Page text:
STURGIS | Meade County Sheriff Ron Merwin said one of his officers experienced a first during this year’s Sturgis motorcycle rally.
A man arrested on an undisclosed charge and taken to the Meade County Jail was also found to possess a small amount of marijuana.
But because the man carried a valid medical marijuana card from his home state, jail officers returned the pot to the man’s personal belongings, instead of placing it in evidence.
“It was strange, but because he had a medical card, even from another state, we have to honor those,” Merwin said Monday.
The changing landscape of drug enforcement, particularly involving the use of medical and recreational marijuana, is evident during this week’s 81st Sturgis Motorcycle Rally.
Through the first five days of the rally, which began on Aug. 6, Sturgis police officers have made 15 arrests for possession of marijuana or drug paraphernalia as of 6 a.m. Wednesday. That compares to 61 arrests through the same period in 2020.
The Meade County Sheriff’s Office recorded nine misdemeanor drug arrests, compared to 14 a year ago.
State voters overwhelmingly approved separate measures legalizing both medical and recreational marijuana in last November’s general election.
The personal use of marijuana, or cannabis, to provide relief from certain medical conditions became legal in the state on July 1 through voter approval of Initiated Measure 26, but the state is still formulating regulations regarding medical marijuana, with the issuance of permit cards for state residents still weeks away.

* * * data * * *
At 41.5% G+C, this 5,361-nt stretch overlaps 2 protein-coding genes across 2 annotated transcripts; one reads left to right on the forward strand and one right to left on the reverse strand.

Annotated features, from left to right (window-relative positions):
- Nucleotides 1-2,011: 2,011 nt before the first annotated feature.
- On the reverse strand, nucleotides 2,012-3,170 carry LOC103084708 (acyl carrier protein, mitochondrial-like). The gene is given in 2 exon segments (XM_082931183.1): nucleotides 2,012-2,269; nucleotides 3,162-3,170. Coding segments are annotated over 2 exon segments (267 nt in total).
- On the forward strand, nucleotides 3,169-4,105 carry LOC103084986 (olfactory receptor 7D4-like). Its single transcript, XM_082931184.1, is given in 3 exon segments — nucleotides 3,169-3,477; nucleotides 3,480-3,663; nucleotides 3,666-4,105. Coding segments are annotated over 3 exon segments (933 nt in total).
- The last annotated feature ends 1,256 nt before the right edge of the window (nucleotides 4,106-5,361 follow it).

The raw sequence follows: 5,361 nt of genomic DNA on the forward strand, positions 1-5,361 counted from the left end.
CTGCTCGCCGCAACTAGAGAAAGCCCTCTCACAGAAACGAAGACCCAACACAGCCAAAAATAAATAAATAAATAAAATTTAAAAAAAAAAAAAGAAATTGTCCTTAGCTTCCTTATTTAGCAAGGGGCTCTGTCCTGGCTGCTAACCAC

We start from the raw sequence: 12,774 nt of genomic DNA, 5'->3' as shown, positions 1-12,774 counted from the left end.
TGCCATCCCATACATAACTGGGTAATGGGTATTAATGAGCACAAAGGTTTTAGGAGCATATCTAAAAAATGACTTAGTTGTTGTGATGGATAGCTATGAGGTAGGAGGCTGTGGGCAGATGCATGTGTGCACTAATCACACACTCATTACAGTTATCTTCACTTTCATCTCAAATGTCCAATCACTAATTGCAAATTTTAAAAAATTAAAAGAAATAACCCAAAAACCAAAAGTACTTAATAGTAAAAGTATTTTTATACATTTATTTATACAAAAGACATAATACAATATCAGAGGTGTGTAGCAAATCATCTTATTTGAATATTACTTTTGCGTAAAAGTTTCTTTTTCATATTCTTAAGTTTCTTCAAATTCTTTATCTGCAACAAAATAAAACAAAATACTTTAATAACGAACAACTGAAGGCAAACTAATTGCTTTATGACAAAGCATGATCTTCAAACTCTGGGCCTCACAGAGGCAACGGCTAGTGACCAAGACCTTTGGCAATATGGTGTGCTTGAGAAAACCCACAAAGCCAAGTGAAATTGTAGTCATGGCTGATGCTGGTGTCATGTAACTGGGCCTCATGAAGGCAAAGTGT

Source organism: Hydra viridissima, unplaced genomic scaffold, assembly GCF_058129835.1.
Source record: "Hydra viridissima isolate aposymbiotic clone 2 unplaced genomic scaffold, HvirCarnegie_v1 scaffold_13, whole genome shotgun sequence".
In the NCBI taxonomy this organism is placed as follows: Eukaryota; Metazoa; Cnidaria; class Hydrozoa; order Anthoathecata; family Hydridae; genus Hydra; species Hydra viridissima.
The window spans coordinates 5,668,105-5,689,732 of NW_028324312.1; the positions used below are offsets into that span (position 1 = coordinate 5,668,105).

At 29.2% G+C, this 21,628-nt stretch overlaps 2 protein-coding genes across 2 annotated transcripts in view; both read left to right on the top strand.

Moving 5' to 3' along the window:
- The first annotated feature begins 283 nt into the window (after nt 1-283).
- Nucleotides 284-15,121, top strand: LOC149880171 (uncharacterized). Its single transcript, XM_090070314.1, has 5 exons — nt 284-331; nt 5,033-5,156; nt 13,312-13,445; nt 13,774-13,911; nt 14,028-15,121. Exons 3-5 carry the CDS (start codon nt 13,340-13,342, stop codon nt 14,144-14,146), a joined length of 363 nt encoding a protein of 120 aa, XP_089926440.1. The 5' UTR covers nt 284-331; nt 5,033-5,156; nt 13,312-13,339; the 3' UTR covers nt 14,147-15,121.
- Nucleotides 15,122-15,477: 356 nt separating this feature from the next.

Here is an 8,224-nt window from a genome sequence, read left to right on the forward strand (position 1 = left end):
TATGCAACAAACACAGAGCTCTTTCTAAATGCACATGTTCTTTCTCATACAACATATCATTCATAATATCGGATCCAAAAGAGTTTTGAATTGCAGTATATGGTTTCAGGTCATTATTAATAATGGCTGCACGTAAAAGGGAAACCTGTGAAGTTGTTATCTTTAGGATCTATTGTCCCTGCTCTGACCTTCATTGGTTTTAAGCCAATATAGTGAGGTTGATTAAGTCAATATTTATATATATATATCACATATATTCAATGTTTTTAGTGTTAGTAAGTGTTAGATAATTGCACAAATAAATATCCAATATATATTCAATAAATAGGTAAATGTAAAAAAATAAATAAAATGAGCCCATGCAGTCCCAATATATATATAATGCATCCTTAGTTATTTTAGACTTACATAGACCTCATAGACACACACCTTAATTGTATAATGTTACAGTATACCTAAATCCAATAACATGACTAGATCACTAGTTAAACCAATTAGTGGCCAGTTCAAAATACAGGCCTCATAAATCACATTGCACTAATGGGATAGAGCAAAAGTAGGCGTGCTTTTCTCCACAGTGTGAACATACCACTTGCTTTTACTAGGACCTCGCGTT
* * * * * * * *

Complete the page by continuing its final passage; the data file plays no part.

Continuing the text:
Gov. Kristi Noem challenged the constitutionality of Amendment A, legalizing recreational marijuana, in January, with the issue currently before the state Supreme Court.
In the meantime, county state’s attorneys and law enforcement officers are in a state of limbo on whether to enforce and prosecute the still-illegal recreational use of marijuana through laws that may no longer be on the books within a few months.
Meade County State’s Attorney Michele Bordewyk is prosecuting possession of small amounts of THC-laced marijuana edibles as a Class 2 misdemeanor and honoring medical cards issued out-of-state.
“With medical marijuana now being legal, if someone’s got a medical claim for it, you can’t prosecute it,” Bordewyk said.
The call to make an arrest is generally up to law enforcement, she said.
“It’s kind of tough, especially for the officers on the side of the road who are trying to protect the public and make these decisions,” Bordewyk said Wednesday.
Merwin said his deputies are generally looking past personal-use amounts of marijuana they encounter.
“If it’s a small amount, we’re just overlooking it and saying, ‘Hey, get rid of it,’” Merwin said. “If it’s big enough for us to worry about, then we’re arresting them.”
Sturgis Police Chief Geody VanDewater concurred. “We’re just addressing that with the paraphernalia citation,” he said. “If it’s a small amount, we’re not going to get too overly excited.”
VanDewater reiterated that like alcohol, consumption of marijuana is still illegal in a public place or in a vehicle.
Felony drug arrests by Sturgis police so far remain generally on par with previous years, down to 14 from 22 last year. The Sheriff’s Office had made 10 felony drug arrests so far, compared to seven last year.
“There’s a little meth and cocaine, but that’s typical,” Merwin said.